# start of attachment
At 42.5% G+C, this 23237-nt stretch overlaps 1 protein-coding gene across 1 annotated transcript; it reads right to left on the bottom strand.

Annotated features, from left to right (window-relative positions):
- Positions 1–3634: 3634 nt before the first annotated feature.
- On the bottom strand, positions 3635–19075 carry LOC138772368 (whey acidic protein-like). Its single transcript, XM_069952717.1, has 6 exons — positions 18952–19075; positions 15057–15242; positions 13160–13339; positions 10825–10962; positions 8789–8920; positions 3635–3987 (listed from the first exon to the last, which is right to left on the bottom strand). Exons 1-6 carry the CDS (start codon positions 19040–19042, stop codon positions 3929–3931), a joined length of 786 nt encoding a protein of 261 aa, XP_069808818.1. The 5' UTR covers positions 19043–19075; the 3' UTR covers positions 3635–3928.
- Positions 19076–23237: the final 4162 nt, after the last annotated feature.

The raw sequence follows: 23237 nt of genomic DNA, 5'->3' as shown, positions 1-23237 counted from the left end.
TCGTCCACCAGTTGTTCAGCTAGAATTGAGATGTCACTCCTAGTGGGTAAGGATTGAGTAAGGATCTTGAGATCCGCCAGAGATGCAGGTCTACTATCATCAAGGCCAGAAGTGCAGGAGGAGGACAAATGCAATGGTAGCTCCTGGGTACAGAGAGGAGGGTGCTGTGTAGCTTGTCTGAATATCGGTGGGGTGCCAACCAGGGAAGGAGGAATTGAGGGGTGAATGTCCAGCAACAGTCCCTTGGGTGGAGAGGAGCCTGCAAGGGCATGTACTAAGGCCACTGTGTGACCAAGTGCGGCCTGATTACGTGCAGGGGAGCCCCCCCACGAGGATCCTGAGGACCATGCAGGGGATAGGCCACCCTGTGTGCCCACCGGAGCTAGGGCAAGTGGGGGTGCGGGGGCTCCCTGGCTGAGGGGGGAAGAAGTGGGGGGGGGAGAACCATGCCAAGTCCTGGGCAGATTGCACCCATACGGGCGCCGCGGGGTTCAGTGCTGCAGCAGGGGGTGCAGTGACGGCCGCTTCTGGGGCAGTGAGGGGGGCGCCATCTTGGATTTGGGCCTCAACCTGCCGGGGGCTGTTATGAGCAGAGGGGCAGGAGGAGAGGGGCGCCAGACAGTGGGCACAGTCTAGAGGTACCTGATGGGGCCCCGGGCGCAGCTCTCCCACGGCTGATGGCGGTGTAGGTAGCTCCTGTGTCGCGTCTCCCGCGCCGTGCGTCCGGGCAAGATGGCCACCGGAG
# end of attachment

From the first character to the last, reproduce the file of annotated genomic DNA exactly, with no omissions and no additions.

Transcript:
At 42.5% G+C, this 23237-nt stretch overlaps 1 protein-coding gene across 1 annotated transcript; it reads right to left on the bottom strand.

Annotated features, from left to right (window-relative positions):
- Positions 1–3634: 3634 nt before the first annotated feature.
- On the bottom strand, positions 3635–19075 carry LOC138772368 (whey acidic protein-like). Its single transcript, XM_069952717.1, has 6 exons — positions 18952–19075; positions 15057–15242; positions 13160–13339; positions 10825–10962; positions 8789–8920; positions 3635–3987 (listed from the first exon to the last, which is right to left on the bottom strand). Exons 1-6 carry the CDS (start codon positions 19040–19042, stop codon positions 3929–3931), a joined length of 786 nt encoding a protein of 261 aa, XP_069808818.1. The 5' UTR covers positions 19043–19075; the 3' UTR covers positions 3635–3928.
- Positions 19076–23237: the final 4162 nt, after the last annotated feature.

The raw sequence follows: 23237 nt of genomic DNA, 5'->3' as shown, positions 1-23237 counted from the left end.
TCGTCCACCAGTTGTTCAGCTAGAATTGAGATGTCACTCCTAGTGGGTAAGGATTGAGTAAGGATCTTGAGATCCGCCAGAGATGCAGGTCTACTATCATCAAGGCCAGAAGTGCAGGAGGAGGACAAATGCAATGGTAGCTCCTGGGTACAGAGAGGAGGGTGCTGTGTAGCTTGTCTGAATATCGGTGGGGTGCCAACCAGGGAAGGAGGAATTGAGGGGTGAATGTCCAGCAACAGTCCCTTGGGTGGAGAGGAGCCTGCAAGGGCATGTACTAAGGCCACTGTGTGACCAAGTGCGGCCTGATTACGTGCAGGGGAGCCCCCCCACGAGGATCCTGAGGACCATGCAGGGGATAGGCCACCCTGTGTGCCCACCGGAGCTAGGGCAAGTGGGGGTGCGGGGGCTCCCTGGCTGAGGGGGGAAGAAGTGGGGGGGGGAGAACCATGCCAAGTCCTGGGCAGATTGCACCCATACGGGCGCCGCGGGGTTCAGTGCTGCAGCAGGGGGTGCAGTGACGGCCGCTTCTGGGGCAGTGAGGGGGGCGCCATCTTGGATTTGGGCCTCAACCTGCCGGGGGCTGTTATGAGCAGAGGGGCAGGAGGAGAGGGGCGCCAGACAGTGGGCACAGTCTAGAGGTACCTGATGGGGCCCCGGGCGCAGCTCTCCCACGGCTGATGGCGGTGTAGGTAGCTCCTGTGTCGCGTCTCCCGCGCCGTGCGTCCGGGCAAGATGGCCACCGGAG